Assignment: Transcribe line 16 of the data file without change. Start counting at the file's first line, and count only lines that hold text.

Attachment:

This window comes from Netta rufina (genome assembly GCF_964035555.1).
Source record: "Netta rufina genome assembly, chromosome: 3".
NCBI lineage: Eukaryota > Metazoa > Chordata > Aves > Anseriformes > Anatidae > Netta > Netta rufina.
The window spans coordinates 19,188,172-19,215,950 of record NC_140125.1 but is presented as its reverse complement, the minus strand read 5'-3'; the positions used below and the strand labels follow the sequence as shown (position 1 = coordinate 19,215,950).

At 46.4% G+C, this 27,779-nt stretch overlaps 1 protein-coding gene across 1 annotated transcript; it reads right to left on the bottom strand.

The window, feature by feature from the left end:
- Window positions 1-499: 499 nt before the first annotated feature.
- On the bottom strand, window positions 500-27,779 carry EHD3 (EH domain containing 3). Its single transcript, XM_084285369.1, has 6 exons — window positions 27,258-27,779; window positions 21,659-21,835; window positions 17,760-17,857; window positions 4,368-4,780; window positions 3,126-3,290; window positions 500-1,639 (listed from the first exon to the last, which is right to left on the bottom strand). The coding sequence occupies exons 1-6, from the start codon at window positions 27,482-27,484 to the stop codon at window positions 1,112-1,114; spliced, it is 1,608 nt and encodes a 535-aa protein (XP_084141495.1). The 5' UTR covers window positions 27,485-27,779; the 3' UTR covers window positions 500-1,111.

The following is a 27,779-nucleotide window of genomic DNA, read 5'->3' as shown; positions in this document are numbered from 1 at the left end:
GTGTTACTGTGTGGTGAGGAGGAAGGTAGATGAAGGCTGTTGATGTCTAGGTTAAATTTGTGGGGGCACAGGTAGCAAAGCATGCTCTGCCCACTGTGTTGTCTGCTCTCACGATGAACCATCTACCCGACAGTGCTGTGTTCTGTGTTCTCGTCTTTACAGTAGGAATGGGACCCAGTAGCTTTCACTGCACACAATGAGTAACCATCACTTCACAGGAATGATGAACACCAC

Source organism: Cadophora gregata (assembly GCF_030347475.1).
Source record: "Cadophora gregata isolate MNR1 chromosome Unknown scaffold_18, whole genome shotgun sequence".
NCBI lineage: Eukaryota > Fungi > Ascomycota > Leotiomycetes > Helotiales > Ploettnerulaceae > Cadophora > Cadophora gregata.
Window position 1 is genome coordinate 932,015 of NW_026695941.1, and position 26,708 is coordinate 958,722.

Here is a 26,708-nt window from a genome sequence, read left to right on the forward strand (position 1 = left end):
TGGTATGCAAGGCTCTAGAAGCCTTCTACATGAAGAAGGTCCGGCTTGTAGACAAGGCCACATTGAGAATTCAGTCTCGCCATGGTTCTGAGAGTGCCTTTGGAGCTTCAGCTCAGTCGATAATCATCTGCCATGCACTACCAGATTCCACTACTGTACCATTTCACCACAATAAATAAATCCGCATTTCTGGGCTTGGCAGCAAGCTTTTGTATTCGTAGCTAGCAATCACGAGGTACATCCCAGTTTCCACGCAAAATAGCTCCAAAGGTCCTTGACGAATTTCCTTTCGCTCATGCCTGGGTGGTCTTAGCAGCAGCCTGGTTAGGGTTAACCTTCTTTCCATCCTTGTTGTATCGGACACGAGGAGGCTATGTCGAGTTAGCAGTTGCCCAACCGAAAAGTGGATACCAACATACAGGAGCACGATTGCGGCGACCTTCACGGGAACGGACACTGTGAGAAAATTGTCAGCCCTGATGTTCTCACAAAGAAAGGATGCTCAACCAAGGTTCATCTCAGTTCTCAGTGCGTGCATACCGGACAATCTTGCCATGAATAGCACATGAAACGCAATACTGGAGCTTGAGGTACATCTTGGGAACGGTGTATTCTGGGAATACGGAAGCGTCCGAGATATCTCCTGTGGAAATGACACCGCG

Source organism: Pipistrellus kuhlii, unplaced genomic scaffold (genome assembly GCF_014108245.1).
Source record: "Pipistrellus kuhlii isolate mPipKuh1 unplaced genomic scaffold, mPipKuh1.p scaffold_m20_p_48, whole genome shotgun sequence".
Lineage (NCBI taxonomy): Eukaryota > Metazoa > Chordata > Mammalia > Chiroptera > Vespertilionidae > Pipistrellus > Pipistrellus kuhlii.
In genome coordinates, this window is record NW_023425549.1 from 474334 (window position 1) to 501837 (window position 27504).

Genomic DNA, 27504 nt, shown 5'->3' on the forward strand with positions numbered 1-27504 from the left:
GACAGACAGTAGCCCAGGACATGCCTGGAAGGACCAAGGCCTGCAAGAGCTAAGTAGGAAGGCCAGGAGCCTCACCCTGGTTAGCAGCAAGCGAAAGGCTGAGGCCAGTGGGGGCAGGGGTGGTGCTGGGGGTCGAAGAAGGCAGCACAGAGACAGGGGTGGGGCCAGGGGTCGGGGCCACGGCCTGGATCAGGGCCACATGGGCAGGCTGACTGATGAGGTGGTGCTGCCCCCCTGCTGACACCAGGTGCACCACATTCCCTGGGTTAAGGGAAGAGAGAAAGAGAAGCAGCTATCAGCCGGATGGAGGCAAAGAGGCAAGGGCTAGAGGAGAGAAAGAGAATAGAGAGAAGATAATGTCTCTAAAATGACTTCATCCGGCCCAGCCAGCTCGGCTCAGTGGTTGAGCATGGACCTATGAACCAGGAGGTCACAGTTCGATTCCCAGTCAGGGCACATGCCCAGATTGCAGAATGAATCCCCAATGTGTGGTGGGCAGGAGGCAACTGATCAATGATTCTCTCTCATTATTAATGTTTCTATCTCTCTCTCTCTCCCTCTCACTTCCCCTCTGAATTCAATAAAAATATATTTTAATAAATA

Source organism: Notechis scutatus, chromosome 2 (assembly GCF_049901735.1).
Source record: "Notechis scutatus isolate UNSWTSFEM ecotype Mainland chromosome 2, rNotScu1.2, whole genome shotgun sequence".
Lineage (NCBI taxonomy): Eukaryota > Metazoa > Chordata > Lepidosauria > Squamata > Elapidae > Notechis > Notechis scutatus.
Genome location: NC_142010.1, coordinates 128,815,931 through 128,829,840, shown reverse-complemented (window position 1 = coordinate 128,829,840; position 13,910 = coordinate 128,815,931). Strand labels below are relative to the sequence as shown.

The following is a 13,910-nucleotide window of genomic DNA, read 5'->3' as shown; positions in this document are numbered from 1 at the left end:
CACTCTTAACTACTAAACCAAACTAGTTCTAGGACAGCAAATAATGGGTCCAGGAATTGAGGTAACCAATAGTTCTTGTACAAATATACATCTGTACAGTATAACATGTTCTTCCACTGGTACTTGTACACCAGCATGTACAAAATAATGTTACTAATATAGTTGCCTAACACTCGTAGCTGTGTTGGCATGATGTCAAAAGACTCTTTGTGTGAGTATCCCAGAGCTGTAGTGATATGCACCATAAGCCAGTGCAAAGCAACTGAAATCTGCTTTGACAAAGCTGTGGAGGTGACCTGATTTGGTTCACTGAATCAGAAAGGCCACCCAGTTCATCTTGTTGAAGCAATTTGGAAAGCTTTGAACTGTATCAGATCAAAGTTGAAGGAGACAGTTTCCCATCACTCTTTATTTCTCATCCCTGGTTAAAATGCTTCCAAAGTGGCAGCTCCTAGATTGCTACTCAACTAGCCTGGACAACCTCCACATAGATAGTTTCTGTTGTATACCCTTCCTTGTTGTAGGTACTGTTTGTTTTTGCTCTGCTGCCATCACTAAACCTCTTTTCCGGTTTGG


TGGTATGCAAGGCTCTAGAAGCCTTCTACATGAAGAAGGTCCGGCTTGTAGACAAGGCCACATTGAGAATTCAGTCTCGCCATGGTTCTGAGAGTGCCTTTGGAGCTTCAGCTCAGTCGATAATCATCTGCCATGCACTACCAGATTCCACTACTGTACCATTTCACCACAATAAATAAATCCGCATTTCTGGGCTTGGCAGCAAGCTTTTGTATTCGTAGCTAGCAATCACGAGGTACATCCCAGTTTCCACGCAAAATAGCTCCAAAGGTCCTTGACGAATTTCCTTTCGCTCATGCCTGGGTGGTCTTAGCAGCAGCCTGGTTAGGGTTAACCTTCTTTCCATCCTTGTTGTATCGGACACGAGGAGGCTATGTCGAGTTAGCAGTTGCCCAACCGAAAAGTGGATACCAACATACAGGAGCACGATTGCGGCGACCTTCACGGGAACGGACACTGTGAGAAAATTGTCAGCCCTGATGTTCTCACAAAGAAAGGATGCTCAACCAAGGTTCATCTCAGTTCTCAGTGCGTGCATACCGGACAATCTTGCCATGAATAGCACATGAAACGCAATACTGGAGCTTGAGGTACATCTTGGGAACGGTGTATTCTGGGAATACGGAAGCGTCCGAGATATCTCCTGTGGAAATGACACCGCG